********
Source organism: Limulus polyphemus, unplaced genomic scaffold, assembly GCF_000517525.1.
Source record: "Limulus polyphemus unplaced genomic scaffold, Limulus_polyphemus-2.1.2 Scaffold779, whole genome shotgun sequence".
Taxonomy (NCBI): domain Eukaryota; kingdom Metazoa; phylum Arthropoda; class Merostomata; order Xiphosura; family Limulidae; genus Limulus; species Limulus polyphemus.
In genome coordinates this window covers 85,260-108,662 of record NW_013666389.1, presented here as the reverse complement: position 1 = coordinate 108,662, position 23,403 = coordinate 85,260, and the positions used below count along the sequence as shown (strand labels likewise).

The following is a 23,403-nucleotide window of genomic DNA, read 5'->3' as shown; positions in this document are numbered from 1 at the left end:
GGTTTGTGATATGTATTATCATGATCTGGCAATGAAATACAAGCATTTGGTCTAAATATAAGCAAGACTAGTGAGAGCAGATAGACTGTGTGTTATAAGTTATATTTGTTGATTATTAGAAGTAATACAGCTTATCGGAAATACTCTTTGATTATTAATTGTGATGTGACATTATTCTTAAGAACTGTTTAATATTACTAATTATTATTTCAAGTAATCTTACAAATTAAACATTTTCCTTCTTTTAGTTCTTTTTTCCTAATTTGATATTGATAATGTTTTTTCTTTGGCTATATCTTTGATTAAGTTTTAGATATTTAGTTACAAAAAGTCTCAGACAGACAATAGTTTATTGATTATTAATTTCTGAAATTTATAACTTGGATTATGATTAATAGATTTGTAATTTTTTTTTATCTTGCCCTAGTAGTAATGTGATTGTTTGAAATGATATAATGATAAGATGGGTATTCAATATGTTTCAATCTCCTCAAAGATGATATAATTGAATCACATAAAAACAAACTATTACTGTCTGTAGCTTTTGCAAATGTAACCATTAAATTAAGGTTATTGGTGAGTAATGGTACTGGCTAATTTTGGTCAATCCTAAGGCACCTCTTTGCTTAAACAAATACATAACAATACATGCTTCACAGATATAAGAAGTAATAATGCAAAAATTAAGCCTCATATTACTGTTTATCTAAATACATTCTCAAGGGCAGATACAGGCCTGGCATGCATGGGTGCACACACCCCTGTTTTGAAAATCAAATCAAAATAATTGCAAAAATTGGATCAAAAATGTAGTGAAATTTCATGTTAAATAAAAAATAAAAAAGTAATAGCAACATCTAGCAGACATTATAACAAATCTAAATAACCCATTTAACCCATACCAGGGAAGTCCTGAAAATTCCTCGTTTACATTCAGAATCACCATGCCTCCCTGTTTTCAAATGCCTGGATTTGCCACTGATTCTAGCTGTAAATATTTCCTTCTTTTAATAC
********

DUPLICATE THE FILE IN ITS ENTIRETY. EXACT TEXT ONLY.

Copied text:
Source organism: Limulus polyphemus, unplaced genomic scaffold, assembly GCF_000517525.1.
Source record: "Limulus polyphemus unplaced genomic scaffold, Limulus_polyphemus-2.1.2 Scaffold779, whole genome shotgun sequence".
Taxonomy (NCBI): domain Eukaryota; kingdom Metazoa; phylum Arthropoda; class Merostomata; order Xiphosura; family Limulidae; genus Limulus; species Limulus polyphemus.
In genome coordinates this window covers 85,260-108,662 of record NW_013666389.1, presented here as the reverse complement: position 1 = coordinate 108,662, position 23,403 = coordinate 85,260, and the positions used below count along the sequence as shown (strand labels likewise).

The following is a 23,403-nucleotide window of genomic DNA, read 5'->3' as shown; positions in this document are numbered from 1 at the left end:
GGTTTGTGATATGTATTATCATGATCTGGCAATGAAATACAAGCATTTGGTCTAAATATAAGCAAGACTAGTGAGAGCAGATAGACTGTGTGTTATAAGTTATATTTGTTGATTATTAGAAGTAATACAGCTTATCGGAAATACTCTTTGATTATTAATTGTGATGTGACATTATTCTTAAGAACTGTTTAATATTACTAATTATTATTTCAAGTAATCTTACAAATTAAACATTTTCCTTCTTTTAGTTCTTTTTTCCTAATTTGATATTGATAATGTTTTTTCTTTGGCTATATCTTTGATTAAGTTTTAGATATTTAGTTACAAAAAGTCTCAGACAGACAATAGTTTATTGATTATTAATTTCTGAAATTTATAACTTGGATTATGATTAATAGATTTGTAATTTTTTTTTATCTTGCCCTAGTAGTAATGTGATTGTTTGAAATGATATAATGATAAGATGGGTATTCAATATGTTTCAATCTCCTCAAAGATGATATAATTGAATCACATAAAAACAAACTATTACTGTCTGTAGCTTTTGCAAATGTAACCATTAAATTAAGGTTATTGGTGAGTAATGGTACTGGCTAATTTTGGTCAATCCTAAGGCACCTCTTTGCTTAAACAAATACATAACAATACATGCTTCACAGATATAAGAAGTAATAATGCAAAAATTAAGCCTCATATTACTGTTTATCTAAATACATTCTCAAGGGCAGATACAGGCCTGGCATGCATGGGTGCACACACCCCTGTTTTGAAAATCAAATCAAAATAATTGCAAAAATTGGATCAAAAATGTAGTGAAATTTCATGTTAAATAAAAAATAAAAAAGTAATAGCAACATCTAGCAGACATTATAACAAATCTAAATAACCCATTTAACCCATACCAGGGAAGTCCTGAAAATTCCTCGTTTACATTCAGAATCACCATGCCTCCCTGTTTTCAAATGCCTGGATTTGCCACTGATTCTAGCTGTAAATATTTCCTTCTTTTAATAC